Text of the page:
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Branson stalking Silverstone

NEWS STORY
08/05/2012

Last week the British Racing Drivers' Club (BRDC) finally bowed to the inevitable and announced that its talks with an investor about buying a lease on Silverstone had come to nothing so it is going "to broaden its search and engage with other interested parties." It was no surprise.

The origin of the story stretches back to August last year when internet chatter said that "the word on the street is that Silverstone circuit has been leased for the next 100 years by the British Racing Drivers' Club." Pitpass' business editor Christian Sylt set the record straight by revealing that in fact, what had happened is that the BRDC was in exclusive talks with an investor which was believed to be a consortium from Qatar.

Given that an agreement had not yet been concluded after more than eight months of negotiations it was abundantly clear that the talks had come to nothing. The BRDC's announcement about this was followed by reports that one of the new interested parties is an Anglo-American syndicate which is codenamed Project Penelope and includes Sir Richard Branson as a commercial partner. The way that some of the reports were talking you could be forgiven for thinking that this is a new development. It is not.

Whilst certain newspapers presented the Branson-backed bid as news last week, the details were in the public domain nearly a month earlier. They came out when the Mail on Sunday ran an article entitled 'Silverstone in jeopardy as Qatar's £500m deal stalls' which also trumped the BRDC's own announcement that its investor talks had come to nothing. The purpose of pointing this out is not as a side-swipe against anyone but to show that a Branson-backed bid has not materialised almost overnight. He may now be the best hope that the BRDC has of securing a lease on Silverstone and that could be crucial to the future of the British Grand Prix.

Nick Harris, the reporter for the Mail who broke the news about the Branson bid, is somewhat of a Silverstone specialist. He recently revealed seeming discrepancies in the number of tickets sold and the announced attendance at Silverstone events and in November he reported that corporate intelligence firm Kroll had been hired to investigate the bidding process for the lease on the circuit. Harris followed that up with news that Nigel Mansell and other key BRDC members had effectively been barred from talking about the lease negotiations. Harris' piece which revealed Branson's involvement claimed that as a result of the talks with Qatar coming to nothing "the long-term future of the British Grand Prix is back in jeopardy." It could well be accurate.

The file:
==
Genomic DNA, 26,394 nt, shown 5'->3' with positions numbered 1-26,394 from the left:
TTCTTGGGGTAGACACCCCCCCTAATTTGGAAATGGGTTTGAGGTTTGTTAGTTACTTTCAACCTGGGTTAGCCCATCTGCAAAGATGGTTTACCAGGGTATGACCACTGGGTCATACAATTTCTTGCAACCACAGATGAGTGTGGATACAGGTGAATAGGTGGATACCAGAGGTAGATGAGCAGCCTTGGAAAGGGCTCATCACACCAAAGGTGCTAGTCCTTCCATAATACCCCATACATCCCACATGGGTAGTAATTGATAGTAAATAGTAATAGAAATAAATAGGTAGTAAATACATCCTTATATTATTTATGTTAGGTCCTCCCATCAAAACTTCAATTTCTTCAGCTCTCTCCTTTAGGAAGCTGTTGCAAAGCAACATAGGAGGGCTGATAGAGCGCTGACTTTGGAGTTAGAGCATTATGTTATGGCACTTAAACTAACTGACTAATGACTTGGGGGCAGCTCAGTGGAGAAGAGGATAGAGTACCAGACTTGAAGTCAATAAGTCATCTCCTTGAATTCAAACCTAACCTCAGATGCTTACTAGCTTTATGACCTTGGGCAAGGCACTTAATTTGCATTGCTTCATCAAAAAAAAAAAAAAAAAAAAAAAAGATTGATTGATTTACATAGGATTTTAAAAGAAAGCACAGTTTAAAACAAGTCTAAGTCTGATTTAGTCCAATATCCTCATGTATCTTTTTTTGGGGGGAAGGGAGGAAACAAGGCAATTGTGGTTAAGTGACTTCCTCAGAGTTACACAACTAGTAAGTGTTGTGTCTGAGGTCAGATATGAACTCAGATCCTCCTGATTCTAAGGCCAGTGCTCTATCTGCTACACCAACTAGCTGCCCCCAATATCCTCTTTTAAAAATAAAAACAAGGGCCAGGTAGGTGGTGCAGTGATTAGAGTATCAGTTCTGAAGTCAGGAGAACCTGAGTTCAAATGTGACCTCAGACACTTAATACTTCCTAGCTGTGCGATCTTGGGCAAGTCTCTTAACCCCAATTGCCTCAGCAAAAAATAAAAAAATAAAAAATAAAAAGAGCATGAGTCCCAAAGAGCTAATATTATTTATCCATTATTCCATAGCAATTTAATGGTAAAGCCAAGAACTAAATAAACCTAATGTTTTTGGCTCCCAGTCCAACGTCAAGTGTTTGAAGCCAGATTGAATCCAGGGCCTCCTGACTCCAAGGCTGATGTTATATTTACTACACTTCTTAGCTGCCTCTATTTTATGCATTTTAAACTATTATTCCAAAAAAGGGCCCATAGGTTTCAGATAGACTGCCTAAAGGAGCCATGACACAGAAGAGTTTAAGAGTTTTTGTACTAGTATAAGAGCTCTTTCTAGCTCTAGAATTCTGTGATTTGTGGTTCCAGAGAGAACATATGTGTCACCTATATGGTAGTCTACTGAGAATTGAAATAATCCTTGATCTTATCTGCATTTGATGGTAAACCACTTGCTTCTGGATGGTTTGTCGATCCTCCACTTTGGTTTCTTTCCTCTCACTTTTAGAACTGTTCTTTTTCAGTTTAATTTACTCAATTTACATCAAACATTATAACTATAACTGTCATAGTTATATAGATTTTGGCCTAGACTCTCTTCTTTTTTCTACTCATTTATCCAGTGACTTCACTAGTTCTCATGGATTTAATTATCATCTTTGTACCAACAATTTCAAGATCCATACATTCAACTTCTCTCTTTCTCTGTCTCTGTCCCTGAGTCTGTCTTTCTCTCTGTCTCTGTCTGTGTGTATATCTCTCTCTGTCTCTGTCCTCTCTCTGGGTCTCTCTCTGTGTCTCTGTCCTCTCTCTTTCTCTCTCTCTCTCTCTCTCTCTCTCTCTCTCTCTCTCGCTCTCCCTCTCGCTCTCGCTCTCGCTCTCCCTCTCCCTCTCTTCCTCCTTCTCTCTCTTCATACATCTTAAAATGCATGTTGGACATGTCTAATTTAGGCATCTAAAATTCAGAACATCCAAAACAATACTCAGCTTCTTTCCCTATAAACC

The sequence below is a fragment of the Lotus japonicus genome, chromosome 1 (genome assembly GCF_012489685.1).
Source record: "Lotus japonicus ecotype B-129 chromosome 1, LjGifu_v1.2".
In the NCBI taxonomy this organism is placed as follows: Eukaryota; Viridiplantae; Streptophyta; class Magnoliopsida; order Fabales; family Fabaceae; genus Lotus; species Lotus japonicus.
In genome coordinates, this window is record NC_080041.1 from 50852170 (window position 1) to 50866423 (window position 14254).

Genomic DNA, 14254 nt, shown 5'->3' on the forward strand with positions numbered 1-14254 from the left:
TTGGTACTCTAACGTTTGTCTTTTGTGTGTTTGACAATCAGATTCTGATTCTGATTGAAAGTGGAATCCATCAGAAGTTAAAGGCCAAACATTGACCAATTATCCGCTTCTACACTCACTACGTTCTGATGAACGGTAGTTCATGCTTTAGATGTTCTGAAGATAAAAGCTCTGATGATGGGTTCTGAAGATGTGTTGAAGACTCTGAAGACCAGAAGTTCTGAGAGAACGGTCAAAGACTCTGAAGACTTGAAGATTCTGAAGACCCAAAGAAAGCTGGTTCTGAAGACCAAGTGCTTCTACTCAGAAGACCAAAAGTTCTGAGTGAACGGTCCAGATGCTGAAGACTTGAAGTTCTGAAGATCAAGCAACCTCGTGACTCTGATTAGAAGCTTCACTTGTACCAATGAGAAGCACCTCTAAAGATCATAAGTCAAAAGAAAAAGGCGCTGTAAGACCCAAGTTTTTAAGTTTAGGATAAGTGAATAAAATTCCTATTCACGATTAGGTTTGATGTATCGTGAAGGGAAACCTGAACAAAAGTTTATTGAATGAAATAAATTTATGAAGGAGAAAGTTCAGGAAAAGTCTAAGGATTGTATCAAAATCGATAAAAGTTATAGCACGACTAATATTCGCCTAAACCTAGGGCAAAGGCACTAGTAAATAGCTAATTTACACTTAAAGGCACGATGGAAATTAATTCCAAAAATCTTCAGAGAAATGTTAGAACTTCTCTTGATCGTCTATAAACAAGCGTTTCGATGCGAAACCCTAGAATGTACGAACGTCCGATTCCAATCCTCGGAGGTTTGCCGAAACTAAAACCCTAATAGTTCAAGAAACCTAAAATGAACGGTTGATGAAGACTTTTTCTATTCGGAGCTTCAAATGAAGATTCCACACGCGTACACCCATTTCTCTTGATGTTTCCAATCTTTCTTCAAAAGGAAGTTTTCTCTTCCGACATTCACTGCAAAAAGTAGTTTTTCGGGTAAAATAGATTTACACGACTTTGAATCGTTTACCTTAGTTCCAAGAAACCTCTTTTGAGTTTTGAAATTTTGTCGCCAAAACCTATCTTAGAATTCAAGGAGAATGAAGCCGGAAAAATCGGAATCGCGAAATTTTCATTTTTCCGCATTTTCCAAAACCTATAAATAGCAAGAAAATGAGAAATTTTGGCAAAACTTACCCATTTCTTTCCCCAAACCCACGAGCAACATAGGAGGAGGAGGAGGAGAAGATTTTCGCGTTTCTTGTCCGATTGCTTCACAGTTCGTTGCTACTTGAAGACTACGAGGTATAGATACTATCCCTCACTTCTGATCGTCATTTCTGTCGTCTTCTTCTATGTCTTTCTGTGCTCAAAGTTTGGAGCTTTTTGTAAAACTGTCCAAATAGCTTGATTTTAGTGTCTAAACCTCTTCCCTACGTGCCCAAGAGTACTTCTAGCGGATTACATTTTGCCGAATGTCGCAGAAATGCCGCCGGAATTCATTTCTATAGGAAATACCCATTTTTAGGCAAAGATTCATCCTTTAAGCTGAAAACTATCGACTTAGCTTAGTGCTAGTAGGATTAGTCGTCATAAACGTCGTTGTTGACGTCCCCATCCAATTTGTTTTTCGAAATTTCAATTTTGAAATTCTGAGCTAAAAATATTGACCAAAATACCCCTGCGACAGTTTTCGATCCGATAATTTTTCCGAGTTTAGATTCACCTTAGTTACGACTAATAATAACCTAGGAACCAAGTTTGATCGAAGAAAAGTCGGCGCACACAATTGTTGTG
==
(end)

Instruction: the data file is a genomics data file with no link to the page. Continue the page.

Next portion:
The most widely-reported use for the funding which will be provided by the lease is to continue with the redevelopment of Silverstone which saw it open a new pit and paddock complex last year. In its recent announcement, BRDC chairman Stuart Rolt said that "with or without any investment, the long term futures of both Silverstone and the Formula 1 British Grand Prix are absolutely secure... If we cannot find a suitable partner, we shall continue with the development ourselves, albeit at a slower pace." However, what Rolt doesn't refer to is the financial health of the BRDC itself.

Back in October last year Sylt revealed that the BRDC depends on bank funding to continue as a going concern and has net current liabilities of £11.9m. It has been driven into this position following investing in the redevelopment of Silverstone.

Bearing this in mind, it is no wonder that in 2009 the BRDC members gave the Club's directors the authority to grant a lease of the circuit and non circuit land. According to a letter written to members last year there were four reasons why the directors were given the authority to grant a lease and they give a good indication as to what state the BRDC may be in if a buyer isn't found.

The first reason was to de-risk the BRDC and provide the Club with a stable income stream going forward. The second was to attract additional investment in Silverstone to further its aim to maintain a high quality motor racing venue. The third was to attract additional skills to enable the BRDC to develop the land in accordance with its development brief. Finally, the BRDC directors were given the authority to find a buyer for the Silverstone lease to pay off debt incurred in developing the new pit and paddock complex. It will be interesting to see how the BRDC will achieve these aims if a leaseholder is not found.

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